Every year since 1998, Syntel has earned a return on invested capital (ROIC) above 30% and currently earns a top-quintile 42% ROIC. Additionally, Syntel’s NOPAT margin has improved from 14% in 2005 to 24% over the last twelve months.
Impacts of Footnotes Adjustments And Forensic Accounting
Income Statement: we made $55 million of adjustments, with a net effect of removing $31 million in non-operating income (3% of revenue). We removed $31 million in non-operating income and $12 million in non-operating expenses. You can see all the adjustments made to SYNT’s income statement here.
Balance Sheet: we made $1.5 billion of adjustments to calculate invested capital with a net decrease of $683 million. One of the largest adjustments was $236 million due to other comprehensive income. This adjustment represented 20% of reported net assets. You can see all the adjustments made to SYNT’s balance sheet here.
Valuation: we made $1.2 billion of adjustments with a net effect of increasing shareholder value by $900 million. The largest adjustment was the inclusion of $1.1 billion in excess cash. This adjustment represents 27% of Syntel’s market cap.
Current Valuation Implies No Profit Growth
SYNT has marginally outpaced the broader market and is up 5% year-to-date (compared to 4.5% S&P 500). However, at its current valuation, SYNT is significantly undervalued and currently has a price-to-economic book value (PEBV) ratio of 1.0. This ratio means that the market expects SYNT’s NOPAT to never meaningfully increase from its current levels. This expectation seems rather pessimistic given the past decade of profit growth. If Syntel can grow NOPAT by just 6% compounded annually for the next decade, the stock is worth $65/share today – a 38% upside.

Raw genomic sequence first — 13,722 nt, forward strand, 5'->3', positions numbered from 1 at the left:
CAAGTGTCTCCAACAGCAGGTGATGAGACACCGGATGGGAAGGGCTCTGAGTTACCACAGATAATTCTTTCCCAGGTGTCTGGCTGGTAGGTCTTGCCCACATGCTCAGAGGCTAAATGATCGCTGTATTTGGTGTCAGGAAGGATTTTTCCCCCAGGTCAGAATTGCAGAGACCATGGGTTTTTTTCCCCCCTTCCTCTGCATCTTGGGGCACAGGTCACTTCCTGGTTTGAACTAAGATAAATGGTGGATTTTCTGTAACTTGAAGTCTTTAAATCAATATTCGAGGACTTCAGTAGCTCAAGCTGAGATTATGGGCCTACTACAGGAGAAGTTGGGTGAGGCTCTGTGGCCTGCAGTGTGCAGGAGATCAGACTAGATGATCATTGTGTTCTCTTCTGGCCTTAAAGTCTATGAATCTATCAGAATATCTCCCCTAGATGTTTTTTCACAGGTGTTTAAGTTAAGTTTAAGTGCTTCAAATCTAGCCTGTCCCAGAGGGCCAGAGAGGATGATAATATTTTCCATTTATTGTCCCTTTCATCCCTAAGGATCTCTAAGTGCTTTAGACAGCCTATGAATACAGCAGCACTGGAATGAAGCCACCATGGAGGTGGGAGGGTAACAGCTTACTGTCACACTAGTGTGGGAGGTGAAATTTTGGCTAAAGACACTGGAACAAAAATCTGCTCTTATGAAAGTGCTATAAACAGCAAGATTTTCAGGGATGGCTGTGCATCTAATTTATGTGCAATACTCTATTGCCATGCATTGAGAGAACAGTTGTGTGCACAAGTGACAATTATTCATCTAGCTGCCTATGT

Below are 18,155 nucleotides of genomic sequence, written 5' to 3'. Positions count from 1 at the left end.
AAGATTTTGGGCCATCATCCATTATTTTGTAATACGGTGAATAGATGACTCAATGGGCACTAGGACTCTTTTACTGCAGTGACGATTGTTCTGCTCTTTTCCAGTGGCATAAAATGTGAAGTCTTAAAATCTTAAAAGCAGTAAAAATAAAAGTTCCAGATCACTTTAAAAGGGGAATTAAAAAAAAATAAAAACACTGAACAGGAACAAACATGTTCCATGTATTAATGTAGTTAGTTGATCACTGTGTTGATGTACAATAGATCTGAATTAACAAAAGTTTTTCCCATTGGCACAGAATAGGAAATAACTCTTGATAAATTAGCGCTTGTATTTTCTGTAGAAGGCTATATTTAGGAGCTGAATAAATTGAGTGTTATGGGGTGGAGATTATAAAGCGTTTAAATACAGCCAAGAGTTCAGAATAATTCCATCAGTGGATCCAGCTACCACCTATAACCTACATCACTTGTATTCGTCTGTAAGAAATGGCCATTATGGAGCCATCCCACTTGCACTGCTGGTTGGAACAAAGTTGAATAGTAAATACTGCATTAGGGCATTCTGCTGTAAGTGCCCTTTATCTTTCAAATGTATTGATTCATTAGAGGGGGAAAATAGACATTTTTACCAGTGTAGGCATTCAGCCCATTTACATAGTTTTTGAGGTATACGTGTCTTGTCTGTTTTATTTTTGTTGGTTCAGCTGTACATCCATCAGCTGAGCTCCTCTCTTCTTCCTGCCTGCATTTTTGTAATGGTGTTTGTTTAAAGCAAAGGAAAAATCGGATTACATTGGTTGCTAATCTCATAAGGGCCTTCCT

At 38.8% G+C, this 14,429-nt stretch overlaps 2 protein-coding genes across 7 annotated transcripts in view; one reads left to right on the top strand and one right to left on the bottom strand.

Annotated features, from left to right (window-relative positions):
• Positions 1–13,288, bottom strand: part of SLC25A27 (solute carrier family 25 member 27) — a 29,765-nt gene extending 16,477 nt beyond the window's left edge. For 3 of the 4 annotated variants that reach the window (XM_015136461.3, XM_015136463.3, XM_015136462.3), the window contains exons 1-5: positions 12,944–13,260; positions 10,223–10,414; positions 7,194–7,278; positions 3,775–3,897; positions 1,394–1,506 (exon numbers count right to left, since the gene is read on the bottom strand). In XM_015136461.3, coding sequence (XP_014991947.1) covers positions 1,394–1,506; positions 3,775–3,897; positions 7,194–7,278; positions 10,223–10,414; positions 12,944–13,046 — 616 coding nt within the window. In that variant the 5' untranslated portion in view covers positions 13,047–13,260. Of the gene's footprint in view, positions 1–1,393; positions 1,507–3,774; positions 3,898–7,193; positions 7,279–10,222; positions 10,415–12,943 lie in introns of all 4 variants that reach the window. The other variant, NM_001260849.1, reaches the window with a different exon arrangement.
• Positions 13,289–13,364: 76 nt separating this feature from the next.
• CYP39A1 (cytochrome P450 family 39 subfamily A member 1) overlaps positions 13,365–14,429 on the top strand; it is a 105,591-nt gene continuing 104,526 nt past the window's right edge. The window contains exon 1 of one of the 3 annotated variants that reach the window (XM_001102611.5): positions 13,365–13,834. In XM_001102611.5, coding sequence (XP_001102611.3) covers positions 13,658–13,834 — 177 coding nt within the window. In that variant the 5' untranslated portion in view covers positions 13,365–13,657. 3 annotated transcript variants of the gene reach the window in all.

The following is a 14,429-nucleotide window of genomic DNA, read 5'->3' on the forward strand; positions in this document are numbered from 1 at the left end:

Most Dangerous Stock Feature: Acadia Healthcare (ACHC: $54/share)
Acadia Healthcare (ACHC), rehabilitation center provider, is one of the additions to our Most Dangerous stocks for July.
ACHC has grown revenue by an astonishing 69% compounded annually from 2011-2015. Over this time, Acadia’s economic earnings, the true cash flows of the business have declined from -$13 million to -$153 million. Over the last twelve months, economic earnings have fallen even further to -$221 million, per Figure 2.
Figure 2: ACHC’s Increasingly Negative Economic Earnings
Sources: New Constructs, LLC and company filings